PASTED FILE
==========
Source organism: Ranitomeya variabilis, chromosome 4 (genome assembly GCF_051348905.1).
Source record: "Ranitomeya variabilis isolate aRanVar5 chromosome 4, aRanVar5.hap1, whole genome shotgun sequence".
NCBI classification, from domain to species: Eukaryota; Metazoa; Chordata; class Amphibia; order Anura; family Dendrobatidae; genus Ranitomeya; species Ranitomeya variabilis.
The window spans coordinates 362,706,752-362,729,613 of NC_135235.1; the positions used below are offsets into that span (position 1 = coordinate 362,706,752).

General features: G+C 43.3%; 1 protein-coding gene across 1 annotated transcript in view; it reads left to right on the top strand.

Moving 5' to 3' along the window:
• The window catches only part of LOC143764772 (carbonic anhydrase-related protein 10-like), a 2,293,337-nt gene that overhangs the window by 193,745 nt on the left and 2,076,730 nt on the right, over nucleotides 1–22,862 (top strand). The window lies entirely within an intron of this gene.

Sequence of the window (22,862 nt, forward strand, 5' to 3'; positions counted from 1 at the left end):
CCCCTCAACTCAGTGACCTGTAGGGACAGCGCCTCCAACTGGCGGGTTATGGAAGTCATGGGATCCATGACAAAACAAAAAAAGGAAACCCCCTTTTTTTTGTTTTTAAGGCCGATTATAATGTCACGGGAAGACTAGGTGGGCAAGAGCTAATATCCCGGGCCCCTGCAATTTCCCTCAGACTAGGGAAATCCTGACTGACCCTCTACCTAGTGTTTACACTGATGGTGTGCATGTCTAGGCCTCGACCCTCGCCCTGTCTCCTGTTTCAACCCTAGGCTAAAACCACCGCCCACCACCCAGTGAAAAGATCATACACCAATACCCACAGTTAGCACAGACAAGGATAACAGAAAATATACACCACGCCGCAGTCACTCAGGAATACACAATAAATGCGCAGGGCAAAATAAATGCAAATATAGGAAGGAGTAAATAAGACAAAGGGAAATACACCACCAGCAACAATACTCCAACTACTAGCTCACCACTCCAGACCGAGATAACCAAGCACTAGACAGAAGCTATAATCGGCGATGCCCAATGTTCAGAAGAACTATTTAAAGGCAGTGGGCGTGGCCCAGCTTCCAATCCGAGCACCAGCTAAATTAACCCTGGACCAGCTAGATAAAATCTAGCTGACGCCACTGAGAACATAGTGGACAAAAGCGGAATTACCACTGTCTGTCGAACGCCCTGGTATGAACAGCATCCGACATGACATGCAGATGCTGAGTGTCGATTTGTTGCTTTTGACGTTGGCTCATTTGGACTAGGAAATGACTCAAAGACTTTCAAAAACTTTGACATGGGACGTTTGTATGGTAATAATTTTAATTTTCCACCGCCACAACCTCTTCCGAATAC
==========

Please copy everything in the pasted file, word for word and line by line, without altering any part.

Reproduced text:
Source organism: Ranitomeya variabilis, chromosome 4 (genome assembly GCF_051348905.1).
Source record: "Ranitomeya variabilis isolate aRanVar5 chromosome 4, aRanVar5.hap1, whole genome shotgun sequence".
NCBI classification, from domain to species: Eukaryota; Metazoa; Chordata; class Amphibia; order Anura; family Dendrobatidae; genus Ranitomeya; species Ranitomeya variabilis.
The window spans coordinates 362,706,752-362,729,613 of NC_135235.1; the positions used below are offsets into that span (position 1 = coordinate 362,706,752).

General features: G+C 43.3%; 1 protein-coding gene across 1 annotated transcript in view; it reads left to right on the top strand.

Moving 5' to 3' along the window:
• The window catches only part of LOC143764772 (carbonic anhydrase-related protein 10-like), a 2,293,337-nt gene that overhangs the window by 193,745 nt on the left and 2,076,730 nt on the right, over nucleotides 1–22,862 (top strand). The window lies entirely within an intron of this gene.

Sequence of the window (22,862 nt, forward strand, 5' to 3'; positions counted from 1 at the left end):
CCCCTCAACTCAGTGACCTGTAGGGACAGCGCCTCCAACTGGCGGGTTATGGAAGTCATGGGATCCATGACAAAACAAAAAAAGGAAACCCCCTTTTTTTTGTTTTTAAGGCCGATTATAATGTCACGGGAAGACTAGGTGGGCAAGAGCTAATATCCCGGGCCCCTGCAATTTCCCTCAGACTAGGGAAATCCTGACTGACCCTCTACCTAGTGTTTACACTGATGGTGTGCATGTCTAGGCCTCGACCCTCGCCCTGTCTCCTGTTTCAACCCTAGGCTAAAACCACCGCCCACCACCCAGTGAAAAGATCATACACCAATACCCACAGTTAGCACAGACAAGGATAACAGAAAATATACACCACGCCGCAGTCACTCAGGAATACACAATAAATGCGCAGGGCAAAATAAATGCAAATATAGGAAGGAGTAAATAAGACAAAGGGAAATACACCACCAGCAACAATACTCCAACTACTAGCTCACCACTCCAGACCGAGATAACCAAGCACTAGACAGAAGCTATAATCGGCGATGCCCAATGTTCAGAAGAACTATTTAAAGGCAGTGGGCGTGGCCCAGCTTCCAATCCGAGCACCAGCTAAATTAACCCTGGACCAGCTAGATAAAATCTAGCTGACGCCACTGAGAACATAGTGGACAAAAGCGGAATTACCACTGTCTGTCGAACGCCCTGGTATGAACAGCATCCGACATGACATGCAGATGCTGAGTGTCGATTTGTTGCTTTTGACGTTGGCTCATTTGGACTAGGAAATGACTCAAAGACTTTCAAAAACTTTGACATGGGACGTTTGTATGGTAATAATTTTAATTTTCCACCGCCACAACCTCTTCCGAATAC